Breaking The Diet Rules In My Head

3 min

Photo by Heather Ford

I am a stress-eater from way back. Cookie dough, icing, cupcakes, ice cream and brownies all have a special place in my heart.  They are trusted friends who pulled me through some tough times. Unfortunately, this self-soothing habit comes to middle-age with a high price. Here’s the story of how I’m trading my chocolate for zoodles and why I’m mostly happy about it.

Am I Addicted?

Just last week, I frantically drove to Walgreen’s for a M&M fix. As soon as I bit into those first three candy coated chocolates, a wave of serenity washed over me. It was euphoric, so much so that I wondered, am I addicted? According to Web MD, sugar feeds every cell in the brain, and worse yet, the brain sees sugar as a reward! The more sugar I eat, the more I am rewarding my brain. My thighs have yet to see a reward.

I tried several methods to quit sugar: harm reduction, abstinence and sugar substitutes. I tried Adkins, Keto, and Weight Watchers. None of these programs worked because my lack of knowledge isn’t a problem. My personality and defects of characters are. I struggle with perfectionism and all or nothing thinking. Each of these new programs just gave me more rules to follow. In recovery, I learned “Analysis is paralysis.” Too many rules means I get stuck in a self-defeating pattern like this:

  1. Green beans is the only food that follows every rule on every diet.
  2. Living off of only green beans isn’t humanly possible for me.
  3. I strictly adhere to ALL of the rules for a short time and then I am overcome with hunger and stress.
  4. In a state of panic, I dash to the nearest M&M selling retail outlet.
  5. Two minutes and two bags later, I’m a peaceful failure.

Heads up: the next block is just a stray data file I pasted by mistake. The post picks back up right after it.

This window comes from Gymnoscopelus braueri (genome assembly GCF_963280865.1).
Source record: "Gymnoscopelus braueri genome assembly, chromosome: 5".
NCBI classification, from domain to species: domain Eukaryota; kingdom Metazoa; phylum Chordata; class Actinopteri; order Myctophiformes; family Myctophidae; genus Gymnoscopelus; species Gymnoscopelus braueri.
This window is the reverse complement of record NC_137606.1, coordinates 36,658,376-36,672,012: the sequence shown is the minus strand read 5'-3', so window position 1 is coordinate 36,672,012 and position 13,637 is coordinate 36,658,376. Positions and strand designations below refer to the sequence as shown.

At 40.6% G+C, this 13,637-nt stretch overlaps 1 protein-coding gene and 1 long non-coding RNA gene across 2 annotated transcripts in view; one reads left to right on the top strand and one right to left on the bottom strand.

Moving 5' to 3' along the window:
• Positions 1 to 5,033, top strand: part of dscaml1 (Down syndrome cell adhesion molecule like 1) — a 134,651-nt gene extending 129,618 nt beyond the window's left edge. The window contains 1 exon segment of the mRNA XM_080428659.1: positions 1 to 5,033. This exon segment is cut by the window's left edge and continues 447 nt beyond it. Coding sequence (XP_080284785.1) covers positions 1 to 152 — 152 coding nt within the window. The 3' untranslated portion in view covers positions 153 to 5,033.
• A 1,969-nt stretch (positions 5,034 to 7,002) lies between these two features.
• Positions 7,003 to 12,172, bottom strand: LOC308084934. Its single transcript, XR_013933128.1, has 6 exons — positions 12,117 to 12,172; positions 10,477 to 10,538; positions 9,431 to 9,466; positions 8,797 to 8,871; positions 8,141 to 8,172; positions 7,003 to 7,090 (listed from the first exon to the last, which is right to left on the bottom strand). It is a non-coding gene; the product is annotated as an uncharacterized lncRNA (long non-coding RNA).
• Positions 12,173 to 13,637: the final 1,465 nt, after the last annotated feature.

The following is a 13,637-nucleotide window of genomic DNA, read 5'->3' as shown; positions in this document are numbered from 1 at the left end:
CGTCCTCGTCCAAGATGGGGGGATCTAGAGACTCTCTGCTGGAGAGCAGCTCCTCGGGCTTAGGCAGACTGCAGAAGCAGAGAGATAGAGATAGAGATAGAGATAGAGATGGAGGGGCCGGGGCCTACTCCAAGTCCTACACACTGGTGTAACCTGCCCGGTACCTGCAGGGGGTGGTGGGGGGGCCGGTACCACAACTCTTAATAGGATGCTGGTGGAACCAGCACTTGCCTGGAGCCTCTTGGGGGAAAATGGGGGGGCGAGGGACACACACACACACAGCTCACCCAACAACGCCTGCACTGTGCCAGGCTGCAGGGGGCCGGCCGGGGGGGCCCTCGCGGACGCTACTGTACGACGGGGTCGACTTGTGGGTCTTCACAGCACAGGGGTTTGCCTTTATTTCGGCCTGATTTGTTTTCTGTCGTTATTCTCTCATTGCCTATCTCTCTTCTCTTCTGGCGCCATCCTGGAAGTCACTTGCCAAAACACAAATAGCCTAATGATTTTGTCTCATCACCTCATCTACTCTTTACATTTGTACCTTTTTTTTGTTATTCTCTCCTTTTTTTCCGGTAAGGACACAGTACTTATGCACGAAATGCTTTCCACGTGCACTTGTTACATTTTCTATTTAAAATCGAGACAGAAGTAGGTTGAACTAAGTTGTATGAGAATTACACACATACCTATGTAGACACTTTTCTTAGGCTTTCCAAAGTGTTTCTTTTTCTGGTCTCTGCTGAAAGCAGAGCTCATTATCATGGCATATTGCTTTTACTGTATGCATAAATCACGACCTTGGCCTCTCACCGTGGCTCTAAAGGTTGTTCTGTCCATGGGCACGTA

There has to be a better way, but I couldn’t find it.

How Recovery Helps

I love food, and I love thinking about food. Because of this obsession, I relate my recovery lessons to food and internalize them in my kitchen. Step 1 tells me I am powerless over my addictive behaviors (like bingeing on M&Ms), and Step 12 reminds me that these behaviors affect every aspect of my life. With the help of my sponsor, I’m learning I do have power. I have the power, for instance, to decide what I eat and what I do.

Most importantly, I have the power to do what works for ME.

Based on that mindset, I created a list of “rules” that give me freedom to choose and set me up for success.

Rule Number One: Don’t ask anyone for any advice.

Freedom To Make My Own Rules

Next I made a list healthy foods that I really love like fruits, melons, cheeses, sausages, and nuts. I also looked back at when I was most physically fit – high school. I started doing the same regimented exercises I did back then. From my various studies in dieting techniques, I selected key components of each diet that worked for me. This relates to another recovery tool, “Take what you like and leave the rest.”

Intermittent fasting works well for me. I eat all of my foods in an 8 hour window and then I don’t eat for the next 16 hours. This really helps with my indigestion, another lovely middle-age side effect. During my juicing phase, our family developed a recipe for “Liquid gold,” a delicious blend of fresh squeezed orange, pineapple, lime, apple, and grape juices. This juice is my nightly treat. When I was doing The Plan, I learned that eating only one source of meat protein per day is easier to digest, so that’s another “rule” I incorporated into my new lifestyle. Finally, because accountability is a critical to recovery success, I enlisted the help of an accountability partner.

Confronting The Final Frontier

I haven’t had any sugar for four days. I excel at abstaining for short periods of time, but I have one last recovery tool in mind to help me navigate this tricky love affair. Sometimes I have to wait to make a decision until “I know that I know.” This is case for me and sugar. Until I know that I know I can only eat one serving of M&Ms without falling off the wagon, I’m going to wait. Maybe I won’t ever be able to eat M&Ms again, but surely there is a way for me to set a healthy boundary with desserts.

Each day, I am feeling better and better. I’ve lost a few pounds. I am getting stronger, and my low-level pain is leaving. My stomach doesn’t ache, and I don’t crave M&Ms or other sugary treats as often. This progress make it easier for me to stick to my new rules and not risk sabotaging my success.

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Pam Carver

Pam is the author of two books: Co-dependent In The Kitchen, and Find Your True Colors In 12 Steps. She's also a contributing editor for Reach Out Recovery. She's a recovery advocate who likes long walks on the beach and chocolate.

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